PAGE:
Literary Jargon is Important to Your Understanding of Everything Around You AND VICE VERSA

Part of my work in these past two weeks has been gaining an understanding of the “modernist” and “postmodernist” literary voices, and how the voice of the beat generation is defined. Modernism and postmodernism are not just stylistic differences; they indicate a certain perspective and ideology held by writers. Like all literary movements, they hold a unique philosophy at heart. I believe that an understanding of this is essential to our reception of any given piece of literature, and awareness of the philosophical agenda behind the writing can more accurately put what is said into context. When you take that a step further and analyze the philosophy of writing in relation to the author’s social and historical context, to some degree, you can excavate the psychology behind the written work.

In short–there are (at least) three layers of context to take into consideration:

  1. the society
  2. the literary/artistic period produced by society and reasons for its development
  3. the author’s personal background in relation to their patron literary movement and society, and the perspective that these collectively produce

Modern and postmodern literature are deeply defined by their heavy use of narrative mode. What sets them apart are their differing stances on the concept of “self”. To paraphrase Professor Jane Flax of American University’s contribution to Lester Faigley’s Fragments of Rationality, the relationship between modernism and postmodernism is as follows:

“….. ‘Modernism’ usually refers to Neo-Classical, Enlightenment assumptions [about] the role [that] reason, or rationality, or scientific reasoning, play in guiding our understanding of the human condition and, in extreme cases of Postmodern theory, nature itself.  Postmodernism …..challenges those basic assumptions.”

NPG Ax7811; Ezra Pound by Alvin Langdon CoburnModernist literature sees the individualized “self” as being independent of/undefined by a surrounding culture and society. Conventional rationality and scientific evidence are accepted as a basis for attaining knowledge. The modernist individual basically rejects their context as a contributing factor to their identity and development, but uses systems generated by their surrounding context in order to gain understanding, and perceive knowledge achieved through such systems as being of reasonable value. These systems are objective, and universally determine truth.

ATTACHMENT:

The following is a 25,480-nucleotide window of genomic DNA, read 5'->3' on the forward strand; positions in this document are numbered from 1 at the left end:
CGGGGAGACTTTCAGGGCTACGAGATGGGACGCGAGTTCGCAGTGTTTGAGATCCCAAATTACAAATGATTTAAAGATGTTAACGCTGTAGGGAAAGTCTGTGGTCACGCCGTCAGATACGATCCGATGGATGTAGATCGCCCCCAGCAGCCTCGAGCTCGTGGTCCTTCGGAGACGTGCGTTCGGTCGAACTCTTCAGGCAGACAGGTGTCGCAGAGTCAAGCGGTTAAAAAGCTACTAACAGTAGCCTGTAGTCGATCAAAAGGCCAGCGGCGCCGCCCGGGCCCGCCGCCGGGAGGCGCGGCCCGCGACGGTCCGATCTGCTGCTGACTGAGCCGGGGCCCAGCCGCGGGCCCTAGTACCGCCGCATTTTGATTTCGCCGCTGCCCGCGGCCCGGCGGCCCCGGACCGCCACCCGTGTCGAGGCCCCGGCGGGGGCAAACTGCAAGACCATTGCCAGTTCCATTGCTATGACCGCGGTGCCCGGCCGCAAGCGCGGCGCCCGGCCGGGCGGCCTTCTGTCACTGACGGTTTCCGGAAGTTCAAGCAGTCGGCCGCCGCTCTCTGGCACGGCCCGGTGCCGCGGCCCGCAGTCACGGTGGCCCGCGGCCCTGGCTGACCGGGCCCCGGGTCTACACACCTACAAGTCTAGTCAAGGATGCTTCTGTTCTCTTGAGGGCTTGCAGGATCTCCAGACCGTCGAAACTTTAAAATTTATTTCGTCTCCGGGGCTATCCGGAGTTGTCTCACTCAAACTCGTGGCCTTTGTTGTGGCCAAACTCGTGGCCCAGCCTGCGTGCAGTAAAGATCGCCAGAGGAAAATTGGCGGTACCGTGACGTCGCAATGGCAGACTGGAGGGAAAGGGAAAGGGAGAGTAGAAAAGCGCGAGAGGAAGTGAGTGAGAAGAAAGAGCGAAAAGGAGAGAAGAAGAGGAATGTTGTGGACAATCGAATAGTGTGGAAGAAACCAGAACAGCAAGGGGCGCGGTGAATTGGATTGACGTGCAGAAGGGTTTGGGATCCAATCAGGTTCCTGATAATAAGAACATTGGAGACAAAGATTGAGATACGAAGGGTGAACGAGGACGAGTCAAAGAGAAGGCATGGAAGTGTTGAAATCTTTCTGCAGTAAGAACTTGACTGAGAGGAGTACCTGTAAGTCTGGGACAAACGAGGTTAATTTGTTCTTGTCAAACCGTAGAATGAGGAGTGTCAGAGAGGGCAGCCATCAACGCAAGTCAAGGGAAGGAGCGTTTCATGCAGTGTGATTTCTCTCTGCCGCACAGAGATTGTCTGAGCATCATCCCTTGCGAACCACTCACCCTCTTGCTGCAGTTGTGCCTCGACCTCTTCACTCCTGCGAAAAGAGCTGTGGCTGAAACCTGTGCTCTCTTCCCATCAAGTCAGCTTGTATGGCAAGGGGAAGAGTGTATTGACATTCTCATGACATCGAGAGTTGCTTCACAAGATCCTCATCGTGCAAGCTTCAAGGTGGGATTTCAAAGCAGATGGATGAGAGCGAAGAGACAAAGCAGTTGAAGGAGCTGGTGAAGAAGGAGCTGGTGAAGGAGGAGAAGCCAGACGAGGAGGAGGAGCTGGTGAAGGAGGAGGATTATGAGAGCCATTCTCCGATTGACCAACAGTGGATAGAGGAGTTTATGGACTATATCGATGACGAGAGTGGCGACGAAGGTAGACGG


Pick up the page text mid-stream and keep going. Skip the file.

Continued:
Postmodernism developed in response to this philosophy, which it rejects by arguing that rationality and science are man-made ideologies, and thus no more valid than conclusions reached using any other method of explanation. The postmodern individual “self” is conceptual; composed of one’s own direct social and cultural experiences and context. Thecall-me-burroughs-coverre is no universal system for assessing truth, nor is there objectivity. Established “truths” are relative only to their cultural (or individual) contexts–which is why postmodern authors are well-known for their use “unreliable narrators”, which “…[expose]  irrationality at the roots of a supposedly rational world”. (Michael Andre-Bossy, via wikipedia)

Thus concludes my sloppy overview of postmodernism.  An explanation of how postmodern literature surfaced in context of 1950’s post-war America is soon to follow! It is super duper cool.Bear with me–this stuff has got more layers than an onion.

Coming Soon
 The Beats: why they were only sorta-kinda postmodern
Scholarly Racism: “Colorblind” Philosophy & The tacit whitewashing of literature 

AND (if, and only if, you didn’t see this coming) IT WILL BLOW YOUR MIND

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